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The common reader Tekijä: Virginia Woolf

The common reader (alkuperäinen julkaisuvuosi 1925; vuoden 1953 painos)

Tekijä: Virginia Woolf

Sarjat: The Common Reader (1)

JäseniäKirja-arvostelujaSuosituimmuussijaKeskimääräinen arvioMaininnat
1,078819,318 (4.05)53
Woolf's first and most popular volume of essays. This collection has more than twenty-five selections, including such important statements as "Modern Fiction" and "The Modern Essay." Edited and with an Introduction by Andrew McNeillie; Index.
Teoksen nimi:The common reader
Kirjailijat:Virginia Woolf
Info:New York, Harcourt, Brace and company [c1925]
Kokoelmat:Oma kirjasto, Parhaillaan lukemassa
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The Common Reader: First Series (tekijä: Virginia Woolf) (1925)


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Näyttää 1-5 (yhteensä 8) (seuraava | näytä kaikki)
The writing is obviously of a high quality, but I just don’t understand most of the works she is reference here. Nice to read the championing of early women writers at a time when that must have been unfashionable. ( )
  hdeanfreemanjr | Jan 29, 2024 |
This anthology of essays by Virginia Woolf on English literature is arranged chronologically by writer from the high medieval (the Paston documents and Chaucer) to the then current era (post WWI). Many of these have gained classic status, and no wonder. The Paston essay places the documents within their historical context to an extent that you can relate to the persons described as living, breathing, human beings. If there has ever been a better piece on Jane Austen's genius I've never read it. Her portraits of the more obscure writers whose fame either died with them, or at best has flickered on, is of interest to readers of Woolf even if it is not for the subjects themselves. She skewers Wells, Galsworthy and Bennett as writers whose work has outlived their time and purpose (and admirer though I am of these three she does have a point). Her essay on the Brontes is of historical issue inasmuch as it shows the degree to which Anne's work has been rehabilitated since this essay was written (she is not even mentioned here). In her famous essay on George Eliot Woolf dances round Eliot without really getting to grips with her subject. Woolf clearly prefers the loam operas to Romola and Daniel Deronda; Middlemarch she damns with faint praise. I would have liked Woolf's opinion on why water is such a symbol of death throughout Eliot's novels, with the high number of drownings and near-drownings that occur - but hey-ho I'm not a professional literary critic. The last essay featured here, 'How It Strkes A Contemporary', is a passionate defence of modern (and Modernist) literature.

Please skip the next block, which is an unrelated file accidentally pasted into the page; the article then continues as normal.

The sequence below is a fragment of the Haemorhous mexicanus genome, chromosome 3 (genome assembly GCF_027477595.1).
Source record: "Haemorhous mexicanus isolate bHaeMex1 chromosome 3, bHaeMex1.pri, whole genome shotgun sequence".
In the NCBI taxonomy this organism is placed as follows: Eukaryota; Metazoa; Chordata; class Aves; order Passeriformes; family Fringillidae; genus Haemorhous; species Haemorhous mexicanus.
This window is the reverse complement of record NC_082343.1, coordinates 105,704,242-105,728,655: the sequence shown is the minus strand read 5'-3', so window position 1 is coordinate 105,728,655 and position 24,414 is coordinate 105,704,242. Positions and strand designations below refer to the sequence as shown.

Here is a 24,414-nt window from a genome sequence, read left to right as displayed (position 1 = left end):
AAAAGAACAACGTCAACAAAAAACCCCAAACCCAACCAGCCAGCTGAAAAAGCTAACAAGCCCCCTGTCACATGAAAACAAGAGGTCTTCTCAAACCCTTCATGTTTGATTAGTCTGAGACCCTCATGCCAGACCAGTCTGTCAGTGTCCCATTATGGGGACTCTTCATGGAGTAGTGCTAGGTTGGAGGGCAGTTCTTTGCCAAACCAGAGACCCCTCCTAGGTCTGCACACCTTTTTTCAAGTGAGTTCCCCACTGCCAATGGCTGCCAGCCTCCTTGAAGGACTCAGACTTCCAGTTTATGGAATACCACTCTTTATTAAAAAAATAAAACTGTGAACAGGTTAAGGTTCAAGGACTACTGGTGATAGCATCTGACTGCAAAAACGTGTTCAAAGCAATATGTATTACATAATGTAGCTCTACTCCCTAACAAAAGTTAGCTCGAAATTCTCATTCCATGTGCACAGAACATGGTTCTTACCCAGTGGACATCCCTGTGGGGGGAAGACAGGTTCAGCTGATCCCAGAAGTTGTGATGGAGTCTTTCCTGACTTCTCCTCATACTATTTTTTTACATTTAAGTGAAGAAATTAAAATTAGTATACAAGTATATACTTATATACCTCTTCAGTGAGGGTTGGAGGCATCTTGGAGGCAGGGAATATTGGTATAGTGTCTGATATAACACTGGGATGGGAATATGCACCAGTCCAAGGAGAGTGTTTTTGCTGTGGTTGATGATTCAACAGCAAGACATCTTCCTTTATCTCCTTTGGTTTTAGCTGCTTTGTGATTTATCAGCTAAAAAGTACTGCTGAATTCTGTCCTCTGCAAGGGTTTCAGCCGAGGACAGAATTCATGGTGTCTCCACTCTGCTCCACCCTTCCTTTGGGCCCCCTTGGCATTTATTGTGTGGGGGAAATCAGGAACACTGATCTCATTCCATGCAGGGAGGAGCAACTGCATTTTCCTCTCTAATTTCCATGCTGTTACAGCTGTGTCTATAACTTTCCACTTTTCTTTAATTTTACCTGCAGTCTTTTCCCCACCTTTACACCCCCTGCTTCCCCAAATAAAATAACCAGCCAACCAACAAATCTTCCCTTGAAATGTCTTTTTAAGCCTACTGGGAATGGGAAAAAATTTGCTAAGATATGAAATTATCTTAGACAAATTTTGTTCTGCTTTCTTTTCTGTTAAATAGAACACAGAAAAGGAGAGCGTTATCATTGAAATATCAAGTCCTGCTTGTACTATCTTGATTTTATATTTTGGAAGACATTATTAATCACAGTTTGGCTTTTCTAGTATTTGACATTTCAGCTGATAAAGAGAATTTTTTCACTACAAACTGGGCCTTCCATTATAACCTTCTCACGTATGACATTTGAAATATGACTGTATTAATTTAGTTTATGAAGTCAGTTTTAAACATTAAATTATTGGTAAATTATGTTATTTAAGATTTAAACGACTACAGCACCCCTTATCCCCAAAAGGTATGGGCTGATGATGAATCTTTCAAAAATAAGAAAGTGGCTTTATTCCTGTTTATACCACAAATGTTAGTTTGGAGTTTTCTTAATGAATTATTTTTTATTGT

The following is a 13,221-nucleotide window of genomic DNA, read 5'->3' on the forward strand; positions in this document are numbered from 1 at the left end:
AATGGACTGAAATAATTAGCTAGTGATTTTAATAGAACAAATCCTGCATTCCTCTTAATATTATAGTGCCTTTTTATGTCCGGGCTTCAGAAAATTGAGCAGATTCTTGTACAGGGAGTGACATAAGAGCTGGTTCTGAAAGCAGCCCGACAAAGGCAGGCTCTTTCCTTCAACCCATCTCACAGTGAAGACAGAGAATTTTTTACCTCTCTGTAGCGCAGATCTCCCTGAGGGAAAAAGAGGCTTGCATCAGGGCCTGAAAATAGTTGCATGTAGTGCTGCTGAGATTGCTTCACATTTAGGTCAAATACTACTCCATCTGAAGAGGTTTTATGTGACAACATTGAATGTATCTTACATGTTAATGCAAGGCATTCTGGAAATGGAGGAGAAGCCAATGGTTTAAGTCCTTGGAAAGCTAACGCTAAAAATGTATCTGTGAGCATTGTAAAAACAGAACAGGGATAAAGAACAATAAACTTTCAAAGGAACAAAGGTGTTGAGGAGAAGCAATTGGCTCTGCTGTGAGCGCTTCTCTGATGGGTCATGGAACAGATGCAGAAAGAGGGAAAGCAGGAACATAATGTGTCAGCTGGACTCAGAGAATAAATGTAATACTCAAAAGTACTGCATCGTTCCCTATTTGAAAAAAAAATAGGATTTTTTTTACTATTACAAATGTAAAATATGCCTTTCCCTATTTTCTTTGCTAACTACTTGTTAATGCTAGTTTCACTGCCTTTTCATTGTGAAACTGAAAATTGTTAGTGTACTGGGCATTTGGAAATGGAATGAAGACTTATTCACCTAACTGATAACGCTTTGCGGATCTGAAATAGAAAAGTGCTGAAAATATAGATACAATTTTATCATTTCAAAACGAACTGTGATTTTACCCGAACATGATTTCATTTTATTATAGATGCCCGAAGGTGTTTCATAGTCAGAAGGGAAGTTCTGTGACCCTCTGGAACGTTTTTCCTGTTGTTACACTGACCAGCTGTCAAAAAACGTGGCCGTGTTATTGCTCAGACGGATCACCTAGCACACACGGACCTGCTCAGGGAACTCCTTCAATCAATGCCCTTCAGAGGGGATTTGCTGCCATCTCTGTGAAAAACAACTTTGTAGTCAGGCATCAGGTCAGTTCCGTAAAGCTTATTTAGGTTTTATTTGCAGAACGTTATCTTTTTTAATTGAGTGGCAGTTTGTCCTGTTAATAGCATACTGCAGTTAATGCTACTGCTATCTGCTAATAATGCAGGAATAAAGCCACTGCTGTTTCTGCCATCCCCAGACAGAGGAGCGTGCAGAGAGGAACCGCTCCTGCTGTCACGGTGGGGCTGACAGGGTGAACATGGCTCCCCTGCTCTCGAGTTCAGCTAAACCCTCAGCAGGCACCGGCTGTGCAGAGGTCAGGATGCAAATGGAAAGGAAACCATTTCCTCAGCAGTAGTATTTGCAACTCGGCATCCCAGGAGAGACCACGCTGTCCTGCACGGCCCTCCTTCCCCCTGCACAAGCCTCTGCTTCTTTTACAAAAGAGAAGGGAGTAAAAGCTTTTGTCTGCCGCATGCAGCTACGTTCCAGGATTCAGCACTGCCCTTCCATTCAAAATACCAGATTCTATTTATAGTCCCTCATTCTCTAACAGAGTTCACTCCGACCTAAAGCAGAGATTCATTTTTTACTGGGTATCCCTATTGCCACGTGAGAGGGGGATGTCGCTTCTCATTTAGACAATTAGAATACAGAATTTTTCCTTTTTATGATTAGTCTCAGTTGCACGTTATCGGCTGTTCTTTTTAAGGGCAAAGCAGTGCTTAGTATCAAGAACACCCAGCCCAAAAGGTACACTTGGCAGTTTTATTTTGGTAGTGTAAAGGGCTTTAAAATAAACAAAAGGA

This collection demonstrates that Virginia Woolf was one of the most perceptive writers on English literature of the first half of the 20th century. ( )
  merlin1234 | Jul 9, 2021 |
"There is a sentence in Dr. Johnson’s Life of Gray which might well be written up in all those rooms, too humble to be called libraries, yet full of books, where the pursuit of reading is carried on by private people. ' . . . I rejoice to concur with the common reader; for by the common sense of readers, uncorrupted by literary prejudices, after all the refinements of subtilty and the dogmatism of learning, must be finally decided all claim to poetical honours.' It defines their qualities; it dignifies their aims; it bestows upon a pursuit which devours a great deal of time, and is yet apt to leave behind it nothing very substantial, the sanction of the great man’s approval." (from The Common Reader, p. 1)

This is a crisp, insightful, sometimes hilarious, and always very Woolfy collection of essays on literature, writing, and the act of reading by people who just love to read. It really doesn't matter if Virginia Woolf is writing about some 19th century English essayist you've never heard of or a writer you love (I love) like Jane Austen or Emily Bronte, the delight of this collection is the way Woolf writes and how she reacts to a huge swath of English-language literature.